This The Gifted review contains spoilers.
The Gifted Season 2, Episode 5
The Gifted delivers one of its strongest episode yet by concentrating on the aftermath of the Mutant psychiatric facility breakout, following the Mutant Underground, the Inner Circle, and Jace and the Purifiers in the wake of this one event. It makes for a cohesive episode, one that takes on topics like the dynamics of a fascist hate group and institutional prejudice with unexpected nuance.
The previous episode ended with the Inner Circle successfully driving a high-value Mutant away from the facility. Her name is Rebecca, she is a teenaged Mutant who can turn things inside out. Rebecca is obviously affected by her time confined, isolated, and experimented on, and, at first, is unwilling to engage with her rescuers. The Frost sisters see her as a weapon, as something that can be used to further the Inner Circle’s cause. Andy sees her as a peer, ally, and potential girlfriend. Lorna sees her as a young woman who has been forever changed by her trauma.
All of these perspectives are true in some way, but, while the Frosts and Andy seem ready to send Rebecca out on a mission, Lorna knows that Rebecca is not ready—and if that out-of-control glint of delighted fury in Rebecca’s eye when she turned that police car inside out was anything to go by, she isn’t. At least not if the Inner Circle plans on controlling Rebecca. Because that’s the thing with weapons: once you release them, there’s only so much you can do to control the destruction.
Personally, if I were Rebecca, I would feel similarly after having my autonomy taken away for so long. I would want to see the world burn.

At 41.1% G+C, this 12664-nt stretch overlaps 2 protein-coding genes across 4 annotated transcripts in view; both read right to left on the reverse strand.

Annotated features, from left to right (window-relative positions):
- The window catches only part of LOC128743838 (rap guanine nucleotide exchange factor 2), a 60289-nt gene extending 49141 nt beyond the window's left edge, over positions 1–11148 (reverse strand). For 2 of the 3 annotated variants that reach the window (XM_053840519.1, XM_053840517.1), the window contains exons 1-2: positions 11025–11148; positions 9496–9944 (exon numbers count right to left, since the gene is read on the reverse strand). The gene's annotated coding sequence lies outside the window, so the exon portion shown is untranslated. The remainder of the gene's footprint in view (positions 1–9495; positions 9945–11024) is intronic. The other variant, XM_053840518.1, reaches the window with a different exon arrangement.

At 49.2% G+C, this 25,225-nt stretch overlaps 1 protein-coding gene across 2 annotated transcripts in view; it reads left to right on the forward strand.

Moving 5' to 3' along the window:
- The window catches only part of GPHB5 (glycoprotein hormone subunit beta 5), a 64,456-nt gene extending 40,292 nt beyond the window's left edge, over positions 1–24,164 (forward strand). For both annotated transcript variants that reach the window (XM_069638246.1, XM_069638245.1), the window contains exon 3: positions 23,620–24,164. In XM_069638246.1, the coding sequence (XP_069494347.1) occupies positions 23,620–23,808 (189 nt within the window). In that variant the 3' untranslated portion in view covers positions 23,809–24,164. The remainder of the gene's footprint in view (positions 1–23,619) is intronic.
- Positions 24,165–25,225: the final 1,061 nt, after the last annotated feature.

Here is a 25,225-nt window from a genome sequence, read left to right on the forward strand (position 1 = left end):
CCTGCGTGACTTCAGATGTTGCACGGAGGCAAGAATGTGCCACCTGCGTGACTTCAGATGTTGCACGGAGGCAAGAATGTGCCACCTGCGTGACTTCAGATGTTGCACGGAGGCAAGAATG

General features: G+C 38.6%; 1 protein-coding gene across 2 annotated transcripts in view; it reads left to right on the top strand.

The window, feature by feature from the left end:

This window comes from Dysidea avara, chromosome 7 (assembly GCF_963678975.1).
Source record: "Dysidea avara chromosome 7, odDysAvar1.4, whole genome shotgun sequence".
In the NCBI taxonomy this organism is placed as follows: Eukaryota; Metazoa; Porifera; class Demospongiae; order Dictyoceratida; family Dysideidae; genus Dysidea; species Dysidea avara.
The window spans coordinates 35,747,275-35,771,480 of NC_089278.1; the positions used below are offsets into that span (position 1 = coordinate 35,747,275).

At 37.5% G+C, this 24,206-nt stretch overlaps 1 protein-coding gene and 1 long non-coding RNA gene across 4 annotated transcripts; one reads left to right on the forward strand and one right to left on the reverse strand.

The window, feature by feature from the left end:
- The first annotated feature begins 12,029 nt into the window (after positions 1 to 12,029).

Andy’s interest in Rebecca is complicated, but it is no doubt driven, in part, by his guilt over hurting Lauren. The further he pushes his biological family away, the more desperate Andy is to find a family at the Hellfire Club. When he gives the pitch to Rebecca, you can tell it isn’t just a pitch to Andy: it’s something he has to believe in.
Andy’s desperate belief here has some things in common with Jace Turner’s belief in the anti-Mutant cause. In this episode’s prologue flashback, we see Jace as a new police officer. When his senior partner profiles and then beats up a Mutant simply for existing, Jace protests at first. This is where Jace’s anti-Mutantism started. It was prior to losing his daughter. It was institutional; it became normalized and Jace took the easy way out. He began to believe that Mutants deserved the prejudice and punishment because the alternative was believing that the organization he was a part of, and the person he had become, was the problem.
It’s a tragic flashback, and it’s a hopeful one, too, perhaps. The way Jace stared into the window of the police car as he slapped the cuffs on an innocent Mutant implied he was ashamed of himself. If that person is still inside of Jace, there may be hope for him yet. In the mean time, fuck this guy. Try harder, Jace Turner. Read the room: Your wife left you because she sees that this is not justice; this is prejudice-driven vengeance. Right now, you’re part of a fascist hate group. It’s past time to take a long, hard look at your choices. It’s time to stare at your reflection in another window and, this time, to do something about the person you see staring back.